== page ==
A Clockwork Orange


So I’m trying to figure out how to review A Clockwork Orange. And I don’t know if I can.

It’s certainly a remarkable film, and I use that adjective deliberately. I want to make remarks about it. I want to talk about it with others who’ve seen it. Because it’s an intensely visual film that manages something very difficult:

Its protagonist is an amoral punk, and by the end you feel sorry for him, while still abhorring his deeds.

Alex, the protagonist, is the violent leader of a small British gang in the near future. They go around smashing up people and raping girls, with equal abandon.

Alex is eventually caught and sent to prison, where he is entirely unrepentant and does an excellent job of appearing reformed so he can get out early. He then volunteers for aversion therapy, which works (apparently; you never know how much Alex fakes), upon which he’s released into society. At which point every single thing he did in the first third of the movie comes back to haunt and destroy him. Every single thing. Everybody wants revenge. And he’s broken by it.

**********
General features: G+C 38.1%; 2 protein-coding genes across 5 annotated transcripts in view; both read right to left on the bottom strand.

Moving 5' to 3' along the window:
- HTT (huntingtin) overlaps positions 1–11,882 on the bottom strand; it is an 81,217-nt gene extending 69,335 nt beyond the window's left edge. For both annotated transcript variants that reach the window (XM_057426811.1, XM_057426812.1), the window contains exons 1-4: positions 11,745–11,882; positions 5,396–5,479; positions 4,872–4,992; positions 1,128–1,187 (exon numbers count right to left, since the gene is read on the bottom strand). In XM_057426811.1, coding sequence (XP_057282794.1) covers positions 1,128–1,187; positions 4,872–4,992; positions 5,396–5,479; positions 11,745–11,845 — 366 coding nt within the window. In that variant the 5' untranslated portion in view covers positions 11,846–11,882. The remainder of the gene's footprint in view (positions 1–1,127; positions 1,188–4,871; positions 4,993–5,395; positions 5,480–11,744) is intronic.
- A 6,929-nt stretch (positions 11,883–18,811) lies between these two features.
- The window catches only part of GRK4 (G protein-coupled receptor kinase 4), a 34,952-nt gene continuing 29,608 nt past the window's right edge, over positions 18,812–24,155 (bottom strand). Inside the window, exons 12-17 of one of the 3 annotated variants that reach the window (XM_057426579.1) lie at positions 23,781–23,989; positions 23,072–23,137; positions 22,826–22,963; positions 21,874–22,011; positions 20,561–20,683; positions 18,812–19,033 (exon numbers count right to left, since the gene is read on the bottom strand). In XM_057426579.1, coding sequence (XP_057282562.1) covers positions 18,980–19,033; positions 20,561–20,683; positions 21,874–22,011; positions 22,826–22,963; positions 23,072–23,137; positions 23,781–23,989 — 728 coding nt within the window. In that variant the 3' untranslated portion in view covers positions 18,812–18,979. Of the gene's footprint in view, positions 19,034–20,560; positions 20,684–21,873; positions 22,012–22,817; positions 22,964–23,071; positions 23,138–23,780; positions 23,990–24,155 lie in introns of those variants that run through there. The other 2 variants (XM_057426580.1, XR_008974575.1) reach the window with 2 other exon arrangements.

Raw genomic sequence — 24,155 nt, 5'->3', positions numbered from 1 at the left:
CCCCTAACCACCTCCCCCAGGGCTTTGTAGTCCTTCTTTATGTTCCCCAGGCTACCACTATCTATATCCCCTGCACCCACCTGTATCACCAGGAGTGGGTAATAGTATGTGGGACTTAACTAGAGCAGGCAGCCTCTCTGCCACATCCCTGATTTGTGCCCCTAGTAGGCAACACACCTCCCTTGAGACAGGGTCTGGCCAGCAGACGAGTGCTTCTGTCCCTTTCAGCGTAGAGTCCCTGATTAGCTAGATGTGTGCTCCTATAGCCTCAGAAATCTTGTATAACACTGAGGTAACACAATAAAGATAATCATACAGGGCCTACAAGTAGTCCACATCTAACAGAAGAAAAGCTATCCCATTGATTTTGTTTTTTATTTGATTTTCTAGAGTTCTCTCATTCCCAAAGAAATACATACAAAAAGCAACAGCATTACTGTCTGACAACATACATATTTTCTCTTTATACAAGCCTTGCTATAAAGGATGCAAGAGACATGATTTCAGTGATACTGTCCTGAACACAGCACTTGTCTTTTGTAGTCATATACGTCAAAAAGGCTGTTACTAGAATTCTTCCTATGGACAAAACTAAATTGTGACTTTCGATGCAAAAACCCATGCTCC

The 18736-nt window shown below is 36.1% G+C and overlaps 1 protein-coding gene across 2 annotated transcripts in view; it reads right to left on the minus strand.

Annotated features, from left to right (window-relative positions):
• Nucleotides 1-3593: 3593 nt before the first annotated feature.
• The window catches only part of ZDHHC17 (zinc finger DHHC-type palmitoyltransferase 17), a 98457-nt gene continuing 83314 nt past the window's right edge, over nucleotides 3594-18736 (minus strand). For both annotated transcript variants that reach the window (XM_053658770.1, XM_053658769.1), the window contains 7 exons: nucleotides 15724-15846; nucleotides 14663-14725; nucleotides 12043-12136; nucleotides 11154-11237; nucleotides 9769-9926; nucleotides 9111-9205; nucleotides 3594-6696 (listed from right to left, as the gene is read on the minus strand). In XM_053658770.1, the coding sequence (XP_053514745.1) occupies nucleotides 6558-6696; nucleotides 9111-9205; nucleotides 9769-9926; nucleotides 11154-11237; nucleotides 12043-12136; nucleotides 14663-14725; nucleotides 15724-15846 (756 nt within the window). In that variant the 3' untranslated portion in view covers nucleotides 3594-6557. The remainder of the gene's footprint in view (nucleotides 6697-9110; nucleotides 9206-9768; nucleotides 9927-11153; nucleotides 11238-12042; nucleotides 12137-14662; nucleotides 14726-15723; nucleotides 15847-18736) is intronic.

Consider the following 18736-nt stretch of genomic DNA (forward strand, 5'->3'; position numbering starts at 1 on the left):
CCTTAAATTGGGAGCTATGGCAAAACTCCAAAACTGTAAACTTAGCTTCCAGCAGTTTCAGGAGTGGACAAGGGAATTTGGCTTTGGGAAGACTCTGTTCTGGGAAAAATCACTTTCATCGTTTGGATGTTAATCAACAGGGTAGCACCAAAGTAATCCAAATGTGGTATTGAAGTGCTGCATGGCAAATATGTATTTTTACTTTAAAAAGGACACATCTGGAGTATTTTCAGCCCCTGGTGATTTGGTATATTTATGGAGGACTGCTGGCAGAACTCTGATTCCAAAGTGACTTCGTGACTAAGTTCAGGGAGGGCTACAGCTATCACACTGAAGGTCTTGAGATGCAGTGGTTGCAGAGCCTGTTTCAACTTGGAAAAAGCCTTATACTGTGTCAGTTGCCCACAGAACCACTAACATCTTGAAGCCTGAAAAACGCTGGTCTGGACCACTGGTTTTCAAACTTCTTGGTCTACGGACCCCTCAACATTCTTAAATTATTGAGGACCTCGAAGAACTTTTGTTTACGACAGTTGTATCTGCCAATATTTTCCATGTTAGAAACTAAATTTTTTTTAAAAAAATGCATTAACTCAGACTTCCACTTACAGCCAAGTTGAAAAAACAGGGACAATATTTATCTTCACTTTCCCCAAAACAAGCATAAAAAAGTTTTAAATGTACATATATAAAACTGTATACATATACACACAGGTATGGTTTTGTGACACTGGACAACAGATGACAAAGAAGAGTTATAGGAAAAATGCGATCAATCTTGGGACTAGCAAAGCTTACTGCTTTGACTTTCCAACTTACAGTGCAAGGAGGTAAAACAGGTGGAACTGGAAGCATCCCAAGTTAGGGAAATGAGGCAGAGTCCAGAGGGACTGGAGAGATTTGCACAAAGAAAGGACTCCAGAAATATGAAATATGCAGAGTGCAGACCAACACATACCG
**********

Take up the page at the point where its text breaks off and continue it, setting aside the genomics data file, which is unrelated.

Which is the tragedy: whether he was truly reformed or not, he really did want to move on with a new life. But all of his past choices grabbed him and pulled him back into darkness.

And then the ending, which I won’t spoil here. Which turns it all around.

But all of the above doesn’t do the film justice. It really is an intensely visual film. Kubrick provides very specific information with each shot. This sometimes results in clinical shots, but even those have a modern elegance.

I don’t know if I can recommend the film. It’s dark, sparse, and filled with violent and sexual imagery. But it works.

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